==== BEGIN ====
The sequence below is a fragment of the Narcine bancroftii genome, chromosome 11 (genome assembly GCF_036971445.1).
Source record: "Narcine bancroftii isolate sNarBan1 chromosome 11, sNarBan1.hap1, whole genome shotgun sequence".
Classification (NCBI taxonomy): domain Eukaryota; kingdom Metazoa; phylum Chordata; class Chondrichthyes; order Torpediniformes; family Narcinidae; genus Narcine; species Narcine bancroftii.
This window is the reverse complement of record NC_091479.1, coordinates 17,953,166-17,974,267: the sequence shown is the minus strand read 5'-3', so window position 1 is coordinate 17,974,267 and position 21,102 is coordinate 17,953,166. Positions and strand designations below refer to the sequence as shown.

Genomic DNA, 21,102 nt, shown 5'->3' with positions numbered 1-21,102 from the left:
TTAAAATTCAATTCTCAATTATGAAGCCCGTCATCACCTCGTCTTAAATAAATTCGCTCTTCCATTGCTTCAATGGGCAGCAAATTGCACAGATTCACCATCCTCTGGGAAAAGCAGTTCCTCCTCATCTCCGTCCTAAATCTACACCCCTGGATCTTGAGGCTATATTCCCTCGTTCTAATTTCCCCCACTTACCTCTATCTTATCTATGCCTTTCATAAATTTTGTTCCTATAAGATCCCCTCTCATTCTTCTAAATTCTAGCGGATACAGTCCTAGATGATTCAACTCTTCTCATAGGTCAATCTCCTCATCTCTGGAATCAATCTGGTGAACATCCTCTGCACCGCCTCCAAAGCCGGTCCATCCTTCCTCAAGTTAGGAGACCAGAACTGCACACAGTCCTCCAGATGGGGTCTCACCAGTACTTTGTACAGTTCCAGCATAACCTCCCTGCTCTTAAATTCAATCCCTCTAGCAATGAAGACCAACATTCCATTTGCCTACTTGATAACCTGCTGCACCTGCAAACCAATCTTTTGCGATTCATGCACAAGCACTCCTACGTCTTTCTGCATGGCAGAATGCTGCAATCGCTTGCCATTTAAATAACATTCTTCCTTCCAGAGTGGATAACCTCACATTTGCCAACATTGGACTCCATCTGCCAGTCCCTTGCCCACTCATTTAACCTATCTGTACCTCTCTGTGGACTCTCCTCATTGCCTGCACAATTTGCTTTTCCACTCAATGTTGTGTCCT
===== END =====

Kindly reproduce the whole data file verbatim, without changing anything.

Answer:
The sequence below is a fragment of the Narcine bancroftii genome, chromosome 11 (genome assembly GCF_036971445.1).
Source record: "Narcine bancroftii isolate sNarBan1 chromosome 11, sNarBan1.hap1, whole genome shotgun sequence".
Classification (NCBI taxonomy): domain Eukaryota; kingdom Metazoa; phylum Chordata; class Chondrichthyes; order Torpediniformes; family Narcinidae; genus Narcine; species Narcine bancroftii.
This window is the reverse complement of record NC_091479.1, coordinates 17,953,166-17,974,267: the sequence shown is the minus strand read 5'-3', so window position 1 is coordinate 17,974,267 and position 21,102 is coordinate 17,953,166. Positions and strand designations below refer to the sequence as shown.

Genomic DNA, 21,102 nt, shown 5'->3' with positions numbered 1-21,102 from the left:
TTAAAATTCAATTCTCAATTATGAAGCCCGTCATCACCTCGTCTTAAATAAATTCGCTCTTCCATTGCTTCAATGGGCAGCAAATTGCACAGATTCACCATCCTCTGGGAAAAGCAGTTCCTCCTCATCTCCGTCCTAAATCTACACCCCTGGATCTTGAGGCTATATTCCCTCGTTCTAATTTCCCCCACTTACCTCTATCTTATCTATGCCTTTCATAAATTTTGTTCCTATAAGATCCCCTCTCATTCTTCTAAATTCTAGCGGATACAGTCCTAGATGATTCAACTCTTCTCATAGGTCAATCTCCTCATCTCTGGAATCAATCTGGTGAACATCCTCTGCACCGCCTCCAAAGCCGGTCCATCCTTCCTCAAGTTAGGAGACCAGAACTGCACACAGTCCTCCAGATGGGGTCTCACCAGTACTTTGTACAGTTCCAGCATAACCTCCCTGCTCTTAAATTCAATCCCTCTAGCAATGAAGACCAACATTCCATTTGCCTACTTGATAACCTGCTGCACCTGCAAACCAATCTTTTGCGATTCATGCACAAGCACTCCTACGTCTTTCTGCATGGCAGAATGCTGCAATCGCTTGCCATTTAAATAACATTCTTCCTTCCAGAGTGGATAACCTCACATTTGCCAACATTGGACTCCATCTGCCAGTCCCTTGCCCACTCATTTAACCTATCTGTACCTCTCTGTGGACTCTCCTCATTGCCTGCACAATTTGCTTTTCCACTCAATGTTGTGTCCT